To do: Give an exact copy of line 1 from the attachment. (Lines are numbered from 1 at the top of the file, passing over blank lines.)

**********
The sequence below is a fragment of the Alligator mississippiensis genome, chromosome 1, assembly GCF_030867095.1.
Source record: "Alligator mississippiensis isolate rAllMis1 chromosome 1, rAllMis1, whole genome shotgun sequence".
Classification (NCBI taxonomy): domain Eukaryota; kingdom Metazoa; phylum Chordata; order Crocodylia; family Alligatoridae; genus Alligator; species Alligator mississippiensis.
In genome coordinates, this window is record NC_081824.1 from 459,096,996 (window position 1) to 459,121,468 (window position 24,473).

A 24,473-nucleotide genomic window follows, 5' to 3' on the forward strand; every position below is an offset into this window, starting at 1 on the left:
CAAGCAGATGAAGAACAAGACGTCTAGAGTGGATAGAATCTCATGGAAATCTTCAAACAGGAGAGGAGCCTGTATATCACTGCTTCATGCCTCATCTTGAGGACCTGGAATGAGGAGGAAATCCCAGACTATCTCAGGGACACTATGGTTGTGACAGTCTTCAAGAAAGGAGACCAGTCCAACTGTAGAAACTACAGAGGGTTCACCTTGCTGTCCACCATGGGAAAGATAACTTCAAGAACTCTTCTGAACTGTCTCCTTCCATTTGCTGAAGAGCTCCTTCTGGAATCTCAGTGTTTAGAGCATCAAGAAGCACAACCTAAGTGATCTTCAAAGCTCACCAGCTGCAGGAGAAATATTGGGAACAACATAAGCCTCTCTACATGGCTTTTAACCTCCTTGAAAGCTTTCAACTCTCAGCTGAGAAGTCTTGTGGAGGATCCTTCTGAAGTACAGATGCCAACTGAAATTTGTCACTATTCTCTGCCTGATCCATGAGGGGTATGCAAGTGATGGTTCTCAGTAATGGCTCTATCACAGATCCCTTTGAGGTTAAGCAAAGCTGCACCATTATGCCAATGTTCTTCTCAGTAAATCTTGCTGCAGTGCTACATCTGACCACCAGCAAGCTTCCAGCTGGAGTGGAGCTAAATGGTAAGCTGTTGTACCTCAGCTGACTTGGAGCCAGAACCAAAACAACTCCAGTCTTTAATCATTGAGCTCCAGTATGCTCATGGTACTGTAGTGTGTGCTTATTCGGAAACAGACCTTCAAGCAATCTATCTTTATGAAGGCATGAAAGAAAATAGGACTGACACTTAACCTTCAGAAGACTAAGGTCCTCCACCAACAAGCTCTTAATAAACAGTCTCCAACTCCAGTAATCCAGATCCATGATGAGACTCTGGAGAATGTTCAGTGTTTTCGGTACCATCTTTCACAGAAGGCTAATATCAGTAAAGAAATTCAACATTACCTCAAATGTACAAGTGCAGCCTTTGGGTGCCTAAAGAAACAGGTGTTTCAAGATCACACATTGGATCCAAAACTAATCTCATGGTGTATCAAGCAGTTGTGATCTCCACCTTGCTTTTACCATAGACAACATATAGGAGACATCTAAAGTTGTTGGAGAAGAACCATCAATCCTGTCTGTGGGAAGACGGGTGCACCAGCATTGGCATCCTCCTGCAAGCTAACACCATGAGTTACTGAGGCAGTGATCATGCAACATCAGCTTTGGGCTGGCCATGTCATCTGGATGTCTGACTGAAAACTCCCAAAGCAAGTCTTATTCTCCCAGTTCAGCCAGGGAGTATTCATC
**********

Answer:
The sequence below is a fragment of the Alligator mississippiensis genome, chromosome 1, assembly GCF_030867095.1.